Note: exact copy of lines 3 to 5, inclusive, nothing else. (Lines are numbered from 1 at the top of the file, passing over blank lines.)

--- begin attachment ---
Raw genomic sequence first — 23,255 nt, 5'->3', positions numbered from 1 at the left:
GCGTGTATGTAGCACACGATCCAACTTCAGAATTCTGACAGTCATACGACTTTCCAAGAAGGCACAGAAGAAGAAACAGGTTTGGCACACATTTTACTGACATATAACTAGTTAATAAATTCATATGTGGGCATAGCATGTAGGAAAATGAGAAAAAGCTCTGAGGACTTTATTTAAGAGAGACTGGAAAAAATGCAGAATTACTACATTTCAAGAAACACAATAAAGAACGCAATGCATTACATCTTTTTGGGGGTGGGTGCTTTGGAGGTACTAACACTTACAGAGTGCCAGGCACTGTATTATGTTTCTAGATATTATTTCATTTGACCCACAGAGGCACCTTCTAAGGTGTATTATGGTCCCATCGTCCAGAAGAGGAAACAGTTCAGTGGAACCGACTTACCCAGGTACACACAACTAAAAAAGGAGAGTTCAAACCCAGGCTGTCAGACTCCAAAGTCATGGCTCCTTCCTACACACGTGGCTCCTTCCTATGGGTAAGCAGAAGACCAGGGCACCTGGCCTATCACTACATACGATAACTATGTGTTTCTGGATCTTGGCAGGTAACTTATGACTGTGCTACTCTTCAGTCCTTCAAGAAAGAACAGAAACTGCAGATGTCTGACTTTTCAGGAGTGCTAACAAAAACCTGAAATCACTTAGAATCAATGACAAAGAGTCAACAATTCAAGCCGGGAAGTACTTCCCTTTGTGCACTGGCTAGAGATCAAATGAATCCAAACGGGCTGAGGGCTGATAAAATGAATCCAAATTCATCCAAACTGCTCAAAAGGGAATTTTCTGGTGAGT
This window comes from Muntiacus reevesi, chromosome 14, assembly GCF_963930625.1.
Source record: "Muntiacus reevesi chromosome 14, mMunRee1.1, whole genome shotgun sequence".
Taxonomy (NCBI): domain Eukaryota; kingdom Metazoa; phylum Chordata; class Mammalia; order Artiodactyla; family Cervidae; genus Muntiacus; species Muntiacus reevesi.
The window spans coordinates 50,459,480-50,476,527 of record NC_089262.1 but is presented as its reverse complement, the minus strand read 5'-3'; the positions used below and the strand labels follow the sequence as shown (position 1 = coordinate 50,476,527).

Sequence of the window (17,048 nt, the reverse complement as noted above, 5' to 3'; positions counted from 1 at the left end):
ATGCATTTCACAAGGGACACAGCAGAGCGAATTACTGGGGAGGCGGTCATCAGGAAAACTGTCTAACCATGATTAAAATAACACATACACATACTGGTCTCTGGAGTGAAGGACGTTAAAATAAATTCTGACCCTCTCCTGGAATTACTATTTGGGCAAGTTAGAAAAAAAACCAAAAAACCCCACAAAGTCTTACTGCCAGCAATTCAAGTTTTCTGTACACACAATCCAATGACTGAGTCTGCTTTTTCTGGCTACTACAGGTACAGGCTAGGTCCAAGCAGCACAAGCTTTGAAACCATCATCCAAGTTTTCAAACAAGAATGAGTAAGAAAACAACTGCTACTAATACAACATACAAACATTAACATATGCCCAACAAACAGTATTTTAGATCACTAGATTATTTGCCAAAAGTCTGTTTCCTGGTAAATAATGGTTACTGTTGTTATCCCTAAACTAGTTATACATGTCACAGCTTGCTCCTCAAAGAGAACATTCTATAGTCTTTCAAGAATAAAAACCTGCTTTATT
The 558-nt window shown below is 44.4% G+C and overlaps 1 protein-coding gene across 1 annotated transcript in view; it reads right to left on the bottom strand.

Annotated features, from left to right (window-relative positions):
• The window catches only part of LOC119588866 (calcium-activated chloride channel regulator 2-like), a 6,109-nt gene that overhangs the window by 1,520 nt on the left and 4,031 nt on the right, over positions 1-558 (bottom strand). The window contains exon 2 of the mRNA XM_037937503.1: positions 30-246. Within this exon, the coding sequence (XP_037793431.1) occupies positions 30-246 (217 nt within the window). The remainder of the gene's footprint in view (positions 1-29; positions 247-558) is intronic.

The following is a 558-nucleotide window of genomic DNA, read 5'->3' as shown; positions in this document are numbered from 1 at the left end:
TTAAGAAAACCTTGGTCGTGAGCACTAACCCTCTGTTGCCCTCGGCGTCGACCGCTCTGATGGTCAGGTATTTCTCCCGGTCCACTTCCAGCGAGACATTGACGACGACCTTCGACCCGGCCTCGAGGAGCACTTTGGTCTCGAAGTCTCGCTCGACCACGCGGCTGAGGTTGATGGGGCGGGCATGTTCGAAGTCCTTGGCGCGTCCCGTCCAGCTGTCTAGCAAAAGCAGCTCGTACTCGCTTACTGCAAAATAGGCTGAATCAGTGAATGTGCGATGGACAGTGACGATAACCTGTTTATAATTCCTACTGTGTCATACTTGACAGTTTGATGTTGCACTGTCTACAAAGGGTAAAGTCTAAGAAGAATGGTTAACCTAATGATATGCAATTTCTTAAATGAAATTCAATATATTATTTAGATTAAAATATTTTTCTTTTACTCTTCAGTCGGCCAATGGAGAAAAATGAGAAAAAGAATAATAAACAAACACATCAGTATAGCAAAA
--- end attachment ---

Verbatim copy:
This window comes from Muntiacus reevesi, chromosome 14, assembly GCF_963930625.1.
Source record: "Muntiacus reevesi chromosome 14, mMunRee1.1, whole genome shotgun sequence".
Taxonomy (NCBI): domain Eukaryota; kingdom Metazoa; phylum Chordata; class Mammalia; order Artiodactyla; family Cervidae; genus Muntiacus; species Muntiacus reevesi.